Behind the Headlines: Can caesareans raise asthma risk?

Children born by caesarean section are more likely to develop childhood asthma, according to media reports.

Researchers in the Netherlands followed children up to the age of eight and found that those born by caesarean section were almost 80 per cent more likely to develop asthma.

Phtograph: SPL

Caesareans further asthma link

The researchers suggested increases in caesareans may have contributed to the rise in asthma in industrialised countries.

Previous studies reported mixed results, but varied in definition of asthma and in age of children at diagnosis.

What is the research?
Dr Caroline Roduit, of the National Institute for Public Health and the Environment in the Netherlands, and colleagues followed 2,917 children from birth to the age of eight.

They found that 20.2 per cent of those born by caesarean section had developed asthma, compared with 11.7 per cent of those born by vaginal delivery.

This represented a 79 per cent increased relative risk of developing asthma. The risk of asthma following caesarean section increased if children had parents with allergies.

How caesareans may increase asthma risk is not clear, the researchers said. Children born by caesarean have been shown to have differences in intestinal colonisation, which could affect their immune responses.

Asthma is also known to be associated with sensitisation to certain allergens, they added. So children born by caesarean section may be at higher risk of sensitisation, and therefore to asthma, they suggested.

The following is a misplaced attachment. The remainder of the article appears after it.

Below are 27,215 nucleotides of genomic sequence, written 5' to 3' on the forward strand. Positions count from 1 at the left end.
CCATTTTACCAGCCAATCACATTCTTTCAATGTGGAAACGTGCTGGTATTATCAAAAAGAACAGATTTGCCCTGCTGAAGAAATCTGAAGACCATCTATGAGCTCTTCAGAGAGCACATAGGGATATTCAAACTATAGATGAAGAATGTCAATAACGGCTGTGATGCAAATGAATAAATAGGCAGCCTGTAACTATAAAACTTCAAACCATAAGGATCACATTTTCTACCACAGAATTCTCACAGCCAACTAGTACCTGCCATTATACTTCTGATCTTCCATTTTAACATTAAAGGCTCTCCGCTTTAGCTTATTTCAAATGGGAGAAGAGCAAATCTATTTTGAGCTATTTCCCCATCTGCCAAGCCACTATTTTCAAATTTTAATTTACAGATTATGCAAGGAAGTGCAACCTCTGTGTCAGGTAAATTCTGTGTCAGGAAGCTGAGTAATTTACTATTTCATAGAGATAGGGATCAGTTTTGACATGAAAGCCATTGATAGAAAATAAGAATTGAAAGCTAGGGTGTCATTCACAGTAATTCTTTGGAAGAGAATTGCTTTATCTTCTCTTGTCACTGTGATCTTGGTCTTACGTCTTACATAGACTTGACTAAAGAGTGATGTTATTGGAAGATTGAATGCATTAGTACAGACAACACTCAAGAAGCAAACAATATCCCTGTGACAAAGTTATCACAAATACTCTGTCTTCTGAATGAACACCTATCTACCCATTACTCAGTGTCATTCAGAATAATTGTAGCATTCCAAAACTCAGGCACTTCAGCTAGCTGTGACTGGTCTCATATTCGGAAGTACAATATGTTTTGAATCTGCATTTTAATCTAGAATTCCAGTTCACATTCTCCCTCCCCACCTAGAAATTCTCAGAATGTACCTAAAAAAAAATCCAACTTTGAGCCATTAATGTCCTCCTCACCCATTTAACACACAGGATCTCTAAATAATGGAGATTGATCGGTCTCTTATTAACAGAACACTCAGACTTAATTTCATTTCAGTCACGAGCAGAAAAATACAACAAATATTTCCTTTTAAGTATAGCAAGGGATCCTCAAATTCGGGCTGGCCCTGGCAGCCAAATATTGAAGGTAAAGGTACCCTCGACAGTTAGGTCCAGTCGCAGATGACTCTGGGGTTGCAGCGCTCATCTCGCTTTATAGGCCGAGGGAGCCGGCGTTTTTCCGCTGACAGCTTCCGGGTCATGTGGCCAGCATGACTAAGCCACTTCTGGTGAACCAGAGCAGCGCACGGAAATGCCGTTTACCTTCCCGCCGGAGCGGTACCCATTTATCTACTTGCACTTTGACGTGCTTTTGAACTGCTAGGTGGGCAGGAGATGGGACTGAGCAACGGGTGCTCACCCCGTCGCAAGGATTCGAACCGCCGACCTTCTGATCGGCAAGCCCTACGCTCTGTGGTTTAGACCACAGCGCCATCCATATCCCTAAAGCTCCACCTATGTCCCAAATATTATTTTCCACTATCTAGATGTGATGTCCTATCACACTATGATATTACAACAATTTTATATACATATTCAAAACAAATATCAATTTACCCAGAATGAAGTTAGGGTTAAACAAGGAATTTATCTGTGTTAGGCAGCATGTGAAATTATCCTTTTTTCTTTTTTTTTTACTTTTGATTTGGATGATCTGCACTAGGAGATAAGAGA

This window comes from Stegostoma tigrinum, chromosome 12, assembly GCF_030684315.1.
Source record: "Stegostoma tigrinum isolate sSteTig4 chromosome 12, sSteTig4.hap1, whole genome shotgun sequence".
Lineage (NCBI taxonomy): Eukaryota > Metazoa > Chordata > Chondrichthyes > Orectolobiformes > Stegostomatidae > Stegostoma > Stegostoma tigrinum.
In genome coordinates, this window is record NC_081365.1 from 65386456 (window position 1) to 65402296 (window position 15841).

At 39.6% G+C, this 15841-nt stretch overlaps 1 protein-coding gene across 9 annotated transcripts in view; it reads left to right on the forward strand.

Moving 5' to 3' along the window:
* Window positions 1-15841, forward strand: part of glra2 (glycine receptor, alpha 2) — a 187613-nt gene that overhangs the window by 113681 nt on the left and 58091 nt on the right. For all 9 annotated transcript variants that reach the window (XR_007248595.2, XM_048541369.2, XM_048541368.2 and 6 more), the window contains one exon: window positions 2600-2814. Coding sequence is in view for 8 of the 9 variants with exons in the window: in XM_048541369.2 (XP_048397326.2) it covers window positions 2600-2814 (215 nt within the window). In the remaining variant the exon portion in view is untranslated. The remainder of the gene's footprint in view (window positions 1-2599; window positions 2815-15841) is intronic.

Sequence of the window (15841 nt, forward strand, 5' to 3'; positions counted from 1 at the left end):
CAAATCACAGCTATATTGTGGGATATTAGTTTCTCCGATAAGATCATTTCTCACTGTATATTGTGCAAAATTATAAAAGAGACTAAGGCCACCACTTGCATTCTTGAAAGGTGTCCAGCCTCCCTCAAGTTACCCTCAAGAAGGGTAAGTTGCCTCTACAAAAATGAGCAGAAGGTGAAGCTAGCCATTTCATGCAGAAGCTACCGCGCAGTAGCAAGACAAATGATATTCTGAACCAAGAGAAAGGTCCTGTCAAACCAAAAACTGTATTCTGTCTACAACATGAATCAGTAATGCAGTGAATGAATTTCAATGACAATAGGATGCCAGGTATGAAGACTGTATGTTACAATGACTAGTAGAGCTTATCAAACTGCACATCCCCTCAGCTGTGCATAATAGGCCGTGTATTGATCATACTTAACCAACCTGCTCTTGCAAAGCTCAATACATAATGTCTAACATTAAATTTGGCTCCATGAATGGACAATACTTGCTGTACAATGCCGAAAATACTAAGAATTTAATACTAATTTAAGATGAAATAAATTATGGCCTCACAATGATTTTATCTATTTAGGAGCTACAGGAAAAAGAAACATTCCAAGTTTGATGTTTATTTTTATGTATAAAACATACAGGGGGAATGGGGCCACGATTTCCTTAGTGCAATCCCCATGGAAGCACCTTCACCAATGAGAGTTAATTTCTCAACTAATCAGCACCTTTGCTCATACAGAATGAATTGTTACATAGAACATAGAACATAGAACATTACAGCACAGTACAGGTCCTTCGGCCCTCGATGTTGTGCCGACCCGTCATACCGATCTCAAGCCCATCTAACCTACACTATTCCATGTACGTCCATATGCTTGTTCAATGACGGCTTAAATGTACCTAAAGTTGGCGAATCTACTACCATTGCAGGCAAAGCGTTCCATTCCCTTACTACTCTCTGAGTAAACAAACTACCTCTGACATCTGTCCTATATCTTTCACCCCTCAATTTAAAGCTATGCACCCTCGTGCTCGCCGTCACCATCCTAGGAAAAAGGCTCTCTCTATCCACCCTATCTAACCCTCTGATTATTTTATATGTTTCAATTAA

What do the researchers say?
'Our results emphasise the importance of gene-environment interactions on the development of asthma in children,' Dr Roduit and her team said.

'The increased rate of caesarean section is partly due to maternal demand without medical reason. Mothers should be informed of the risk of asthma for their child, especially when the parents have a history of allergy or asthma.'

What do other researchers say?
Asthma UK stressed the conflicting results of previous studies investigating the link between asthma and caesareans.

Dr Mike Thomas, the charity's chief medical adviser, said: 'This study builds on evidence indicating that birth by caesarean section may increase the risks, particularly in children whose parents have asthma or allergies.'

He added: 'Sometimes a caesarean is needed for medical reasons, but where possible a natural birth is better.'

Informing patients

  • Children born by caesarean have greater asthma risk.
  • The risk is increased for children whose parents have allergies.
  • Women should be informed if they consider elective caesarean.

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